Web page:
One might begin by pointing out that it is relatively simple to expose the mechanisms of even dominant male masculinity; indeed, the most masculinist of film genres, the action-adventure film, does so all the time. For example, we could look to the James Bond film, Goldeneye (Martin Campbell, 1995), for a representation of the technology of masculinity. In Goldeneye, Bond battles the usual array of bad guys: Commies, Nazis, mercenaries, and a superaggressive, violent femme type. He puts on his usual performance of debonair action-adventure hero and has his usual supply of gadgetry to aid him—a retractable belt, a bomb disguised as a pen, a laser-weapon watch, and so on. But there is something curiously lacking in this latest Bond flick, namely, credible masculine power. Bond’s boss, M, is a noticeably butch older woman who calls Bond a dinosaur and chastises him for being a misogynist and a sexist. His secretary, Miss Moneypenny, accuses him of sexual harassment, his male buddy betrays him and calls him a dupe, and, ultimately, women seem not to go for his charms—bad suits and lots of sexual innuendo—which seem as old and as ineffective as his gadgets. Masculinity, in this rather actionless film, is primarily prosthetic and, in it and countless other action films, has little if anything to do with biological maleness. It signifies more often as a technical special effect. In Goldeneye, it is M who most convincingly performs masculinity, and she does so partly by exposing the sham of Bond’s own performance. It is M who convinces us that sexism and misogyny are not necessarily part and parcel of masculinity even though historically it has become difficult, if not impossible, to separate masculinity from the oppression of women. The action-adventure hero should embody an extreme version of normative masculinity, but, instead, we find that excessive masculinity turns into a parody or exposure of the norm. Since masculinity tends to manifest as natural gender itself, the action flick, with its emphasis on prosthetic extension, actually undermines the heterosexuality of the hero even as it extends his masculinity. So, in Goldeneye, Bond’s masculinity is linked not only to a profoundly unnatural form of masculine embodiment but also to gay masculinities. In the scene in which Bond goes to pick up his newest set of gadgets, a campy and almost queeny science nerd gives Bond his brand-new accessories and demonstrates each one with great enthusiasm. It is no accident that the science nerd is called Agent Q. We might read Agent Q as a perfect model of the interpenetration of queer and dominant regimes. Q is indeed an agent—a queer subject who exposes the workings of dominant heterosexual masculinity. The gay masculinity of Agent Q and the female masculinity of M provide a remarkable representation of the absolute dependence of dominant masculinities upon minority masculinities.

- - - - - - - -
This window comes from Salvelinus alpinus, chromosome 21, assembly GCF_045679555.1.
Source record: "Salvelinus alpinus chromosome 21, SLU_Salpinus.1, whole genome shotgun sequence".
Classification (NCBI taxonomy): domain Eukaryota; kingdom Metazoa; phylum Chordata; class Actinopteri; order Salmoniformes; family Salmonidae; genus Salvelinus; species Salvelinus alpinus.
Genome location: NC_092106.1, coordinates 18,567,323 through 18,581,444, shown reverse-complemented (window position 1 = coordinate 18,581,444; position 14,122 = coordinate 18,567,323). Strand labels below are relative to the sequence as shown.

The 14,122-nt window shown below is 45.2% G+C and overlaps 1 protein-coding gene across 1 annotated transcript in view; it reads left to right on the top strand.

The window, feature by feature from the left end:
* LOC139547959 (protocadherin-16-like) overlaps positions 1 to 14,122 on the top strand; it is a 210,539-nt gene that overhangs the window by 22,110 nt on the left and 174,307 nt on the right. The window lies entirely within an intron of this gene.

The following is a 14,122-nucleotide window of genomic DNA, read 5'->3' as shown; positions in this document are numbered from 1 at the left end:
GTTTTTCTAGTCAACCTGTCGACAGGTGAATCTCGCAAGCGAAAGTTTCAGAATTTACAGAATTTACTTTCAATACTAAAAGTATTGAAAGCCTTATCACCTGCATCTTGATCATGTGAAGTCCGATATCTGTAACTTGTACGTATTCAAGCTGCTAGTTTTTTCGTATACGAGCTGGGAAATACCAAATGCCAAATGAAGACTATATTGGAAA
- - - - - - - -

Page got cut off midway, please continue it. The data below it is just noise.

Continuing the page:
Minority masculinities and femininities destabilize binary gender systems in many different locations. As many feminist and antiracist critics have commented, femininity and masculinity signify as normative within and through white, middle-class, heterosexual bodies. Richard Fung, for example, writing about gay male porn, suggests that pornographic narrative structures assume a white male viewer who embodies a normative standard of male beauty and male desirability. Within this scopic field, porn characterizes black men as excessively sexual and wholly phallic and Asian men as passive and asexual.  Films by artists of color that disrupt this representational code — Looking for Langston (Isaac Julien, 1988) and Tongues Untied (Marlon Riggs, 1989), for example—can undo the hierarchic relations between dominant and minority sexualities. They also have the power to reorganize masculinity itself. Other assaults upon dominant gender regimes come from queer butch art and performance, which might include drag king shows, butch theatrical roles, or art featuring gender-variant subjects. In terms of drag king performances, stars like Elvis Herselvis or Tony Las Vegas (performed by Julie Wheeler) turn dominant masculinity around by parodying male superstardom and working conventional modes of performed sexism and misogyny into successful comedy routines. As Tony Las Vegas, for example, Wheeler manages to parody masculinity by performing its most unnatural and obviously staged aspect: sexism. Exhorting the audiences in dyke clubs to “show us yer tits” and standing far too close to other women onstage with him, Tony reeks of the tricks of misogyny. Tony’s manipulations of a stagy and theatrical masculinity draw attention not simply to the performative aspect of masculinity but also to the places where nonperformativity has ideological implications. In other words, by exposing smarmy male attentions to females as staged, the drag king refuses any construction of misogyny as the natural order of things.